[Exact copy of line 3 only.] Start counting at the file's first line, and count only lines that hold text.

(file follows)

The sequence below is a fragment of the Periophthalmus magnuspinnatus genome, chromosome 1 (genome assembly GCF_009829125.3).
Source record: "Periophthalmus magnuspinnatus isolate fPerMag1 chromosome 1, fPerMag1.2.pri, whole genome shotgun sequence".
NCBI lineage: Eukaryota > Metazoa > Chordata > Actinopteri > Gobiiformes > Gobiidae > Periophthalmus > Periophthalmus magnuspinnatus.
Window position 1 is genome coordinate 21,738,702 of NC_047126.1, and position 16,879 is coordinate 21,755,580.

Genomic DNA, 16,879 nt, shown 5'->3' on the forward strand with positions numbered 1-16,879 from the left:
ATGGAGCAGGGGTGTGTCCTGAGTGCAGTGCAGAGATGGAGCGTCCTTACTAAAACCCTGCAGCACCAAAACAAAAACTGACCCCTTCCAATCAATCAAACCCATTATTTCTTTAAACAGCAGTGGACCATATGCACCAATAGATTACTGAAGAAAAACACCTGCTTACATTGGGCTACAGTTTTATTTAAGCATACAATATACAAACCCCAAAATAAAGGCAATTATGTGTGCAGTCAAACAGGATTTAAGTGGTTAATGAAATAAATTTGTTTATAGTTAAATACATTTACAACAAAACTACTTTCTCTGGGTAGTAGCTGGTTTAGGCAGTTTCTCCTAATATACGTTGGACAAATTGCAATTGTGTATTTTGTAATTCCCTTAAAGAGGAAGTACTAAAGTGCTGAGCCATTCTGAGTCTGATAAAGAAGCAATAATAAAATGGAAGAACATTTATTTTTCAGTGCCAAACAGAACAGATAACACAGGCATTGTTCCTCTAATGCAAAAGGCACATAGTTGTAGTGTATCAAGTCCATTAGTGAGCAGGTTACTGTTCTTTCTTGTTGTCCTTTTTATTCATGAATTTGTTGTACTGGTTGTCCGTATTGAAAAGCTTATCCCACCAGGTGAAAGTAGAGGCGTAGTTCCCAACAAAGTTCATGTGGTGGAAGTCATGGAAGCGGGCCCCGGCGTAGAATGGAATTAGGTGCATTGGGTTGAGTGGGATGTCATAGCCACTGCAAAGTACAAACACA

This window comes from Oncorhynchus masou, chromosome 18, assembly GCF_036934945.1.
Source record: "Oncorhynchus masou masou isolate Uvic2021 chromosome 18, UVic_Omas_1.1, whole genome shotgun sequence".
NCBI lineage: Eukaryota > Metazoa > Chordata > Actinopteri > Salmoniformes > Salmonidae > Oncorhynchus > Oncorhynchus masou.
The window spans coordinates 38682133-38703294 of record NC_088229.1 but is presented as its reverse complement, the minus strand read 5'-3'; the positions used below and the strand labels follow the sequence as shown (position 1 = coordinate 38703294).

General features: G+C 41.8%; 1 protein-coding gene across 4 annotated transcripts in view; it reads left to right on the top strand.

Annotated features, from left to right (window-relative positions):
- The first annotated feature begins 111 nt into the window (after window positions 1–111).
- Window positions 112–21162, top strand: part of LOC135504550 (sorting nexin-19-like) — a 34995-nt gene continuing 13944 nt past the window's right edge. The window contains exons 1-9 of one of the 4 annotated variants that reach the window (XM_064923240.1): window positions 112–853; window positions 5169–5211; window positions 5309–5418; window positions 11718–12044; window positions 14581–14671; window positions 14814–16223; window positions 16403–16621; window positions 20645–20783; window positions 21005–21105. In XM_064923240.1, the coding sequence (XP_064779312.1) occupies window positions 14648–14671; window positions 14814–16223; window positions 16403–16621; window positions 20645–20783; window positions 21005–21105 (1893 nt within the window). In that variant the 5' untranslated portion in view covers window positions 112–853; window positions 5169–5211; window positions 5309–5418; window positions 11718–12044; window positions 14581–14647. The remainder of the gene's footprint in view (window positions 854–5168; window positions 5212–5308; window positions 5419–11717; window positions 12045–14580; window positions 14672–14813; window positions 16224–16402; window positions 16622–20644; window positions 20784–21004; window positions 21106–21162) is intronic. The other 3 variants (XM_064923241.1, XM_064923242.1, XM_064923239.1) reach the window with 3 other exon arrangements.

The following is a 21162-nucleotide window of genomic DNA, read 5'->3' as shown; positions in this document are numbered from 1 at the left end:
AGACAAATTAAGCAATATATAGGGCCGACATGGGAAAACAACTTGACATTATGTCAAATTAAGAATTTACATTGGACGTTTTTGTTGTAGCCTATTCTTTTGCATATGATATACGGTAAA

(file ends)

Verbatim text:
NCBI lineage: Eukaryota > Metazoa > Chordata > Actinopteri > Gobiiformes > Gobiidae > Periophthalmus > Periophthalmus magnuspinnatus.